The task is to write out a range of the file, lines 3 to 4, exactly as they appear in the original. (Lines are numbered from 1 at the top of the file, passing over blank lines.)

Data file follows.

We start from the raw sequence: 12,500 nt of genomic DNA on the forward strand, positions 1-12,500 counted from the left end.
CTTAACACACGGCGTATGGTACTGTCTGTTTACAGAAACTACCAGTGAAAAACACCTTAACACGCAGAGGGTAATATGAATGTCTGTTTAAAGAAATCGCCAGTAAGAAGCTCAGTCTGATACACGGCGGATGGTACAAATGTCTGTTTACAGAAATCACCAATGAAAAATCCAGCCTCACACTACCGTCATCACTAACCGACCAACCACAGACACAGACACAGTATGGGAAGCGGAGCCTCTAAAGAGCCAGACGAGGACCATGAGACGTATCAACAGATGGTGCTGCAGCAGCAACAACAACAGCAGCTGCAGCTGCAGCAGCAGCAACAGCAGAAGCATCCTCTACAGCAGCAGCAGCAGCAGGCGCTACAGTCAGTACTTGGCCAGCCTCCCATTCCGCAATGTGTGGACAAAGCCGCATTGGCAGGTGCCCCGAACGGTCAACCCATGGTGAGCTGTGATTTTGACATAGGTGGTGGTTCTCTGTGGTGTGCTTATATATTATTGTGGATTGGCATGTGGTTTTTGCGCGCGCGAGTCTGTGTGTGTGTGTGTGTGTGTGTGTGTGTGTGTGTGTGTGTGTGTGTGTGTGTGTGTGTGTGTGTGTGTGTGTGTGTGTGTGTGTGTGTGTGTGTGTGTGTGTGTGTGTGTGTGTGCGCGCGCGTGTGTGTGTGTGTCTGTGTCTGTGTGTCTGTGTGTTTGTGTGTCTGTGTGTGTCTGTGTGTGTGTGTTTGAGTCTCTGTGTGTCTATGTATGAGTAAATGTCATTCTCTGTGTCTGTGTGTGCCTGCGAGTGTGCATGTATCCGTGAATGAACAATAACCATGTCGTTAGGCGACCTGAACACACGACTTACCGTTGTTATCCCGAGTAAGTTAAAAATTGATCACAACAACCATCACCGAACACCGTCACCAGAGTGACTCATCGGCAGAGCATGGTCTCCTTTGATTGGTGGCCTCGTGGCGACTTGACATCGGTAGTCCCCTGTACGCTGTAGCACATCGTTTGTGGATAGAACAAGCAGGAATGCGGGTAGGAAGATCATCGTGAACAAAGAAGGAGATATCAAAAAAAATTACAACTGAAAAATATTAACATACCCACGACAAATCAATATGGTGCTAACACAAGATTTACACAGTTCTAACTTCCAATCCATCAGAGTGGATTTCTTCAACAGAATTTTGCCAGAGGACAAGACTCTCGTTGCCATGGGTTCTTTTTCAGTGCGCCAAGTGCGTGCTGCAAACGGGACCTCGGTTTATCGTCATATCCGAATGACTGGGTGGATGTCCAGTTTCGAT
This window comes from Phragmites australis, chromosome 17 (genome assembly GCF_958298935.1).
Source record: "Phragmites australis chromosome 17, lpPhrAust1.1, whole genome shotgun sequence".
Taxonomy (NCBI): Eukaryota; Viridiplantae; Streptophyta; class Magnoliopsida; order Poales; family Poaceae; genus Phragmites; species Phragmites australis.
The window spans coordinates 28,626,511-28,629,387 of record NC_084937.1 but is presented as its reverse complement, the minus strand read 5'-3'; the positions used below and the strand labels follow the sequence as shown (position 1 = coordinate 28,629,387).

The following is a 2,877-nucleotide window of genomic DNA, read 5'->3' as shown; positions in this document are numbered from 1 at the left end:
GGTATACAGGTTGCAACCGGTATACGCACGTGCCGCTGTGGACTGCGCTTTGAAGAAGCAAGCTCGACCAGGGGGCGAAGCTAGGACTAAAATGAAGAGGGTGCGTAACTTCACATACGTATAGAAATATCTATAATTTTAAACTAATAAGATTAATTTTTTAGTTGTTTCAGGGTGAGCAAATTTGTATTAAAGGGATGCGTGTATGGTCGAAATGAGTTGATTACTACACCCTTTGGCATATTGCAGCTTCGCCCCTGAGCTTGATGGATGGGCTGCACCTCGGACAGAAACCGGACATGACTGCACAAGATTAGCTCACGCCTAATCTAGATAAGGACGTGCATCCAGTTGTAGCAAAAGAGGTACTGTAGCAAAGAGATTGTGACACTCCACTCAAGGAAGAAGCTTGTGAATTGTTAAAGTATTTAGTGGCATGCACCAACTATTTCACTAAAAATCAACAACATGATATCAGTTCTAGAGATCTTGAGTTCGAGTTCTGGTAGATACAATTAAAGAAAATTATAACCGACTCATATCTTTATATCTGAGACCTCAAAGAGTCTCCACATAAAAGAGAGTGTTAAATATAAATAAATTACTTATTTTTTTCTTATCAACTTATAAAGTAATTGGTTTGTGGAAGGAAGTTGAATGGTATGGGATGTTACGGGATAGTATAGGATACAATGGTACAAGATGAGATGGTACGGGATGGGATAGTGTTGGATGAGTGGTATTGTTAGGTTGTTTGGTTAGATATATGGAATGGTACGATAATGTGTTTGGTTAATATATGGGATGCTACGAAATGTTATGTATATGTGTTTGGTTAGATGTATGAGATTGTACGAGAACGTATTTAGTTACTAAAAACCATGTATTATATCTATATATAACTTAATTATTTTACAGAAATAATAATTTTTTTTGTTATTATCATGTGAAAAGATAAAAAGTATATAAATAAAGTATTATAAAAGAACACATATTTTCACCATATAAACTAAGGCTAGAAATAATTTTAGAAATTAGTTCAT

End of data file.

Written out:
This window comes from Phragmites australis, chromosome 17 (genome assembly GCF_958298935.1).
Source record: "Phragmites australis chromosome 17, lpPhrAust1.1, whole genome shotgun sequence".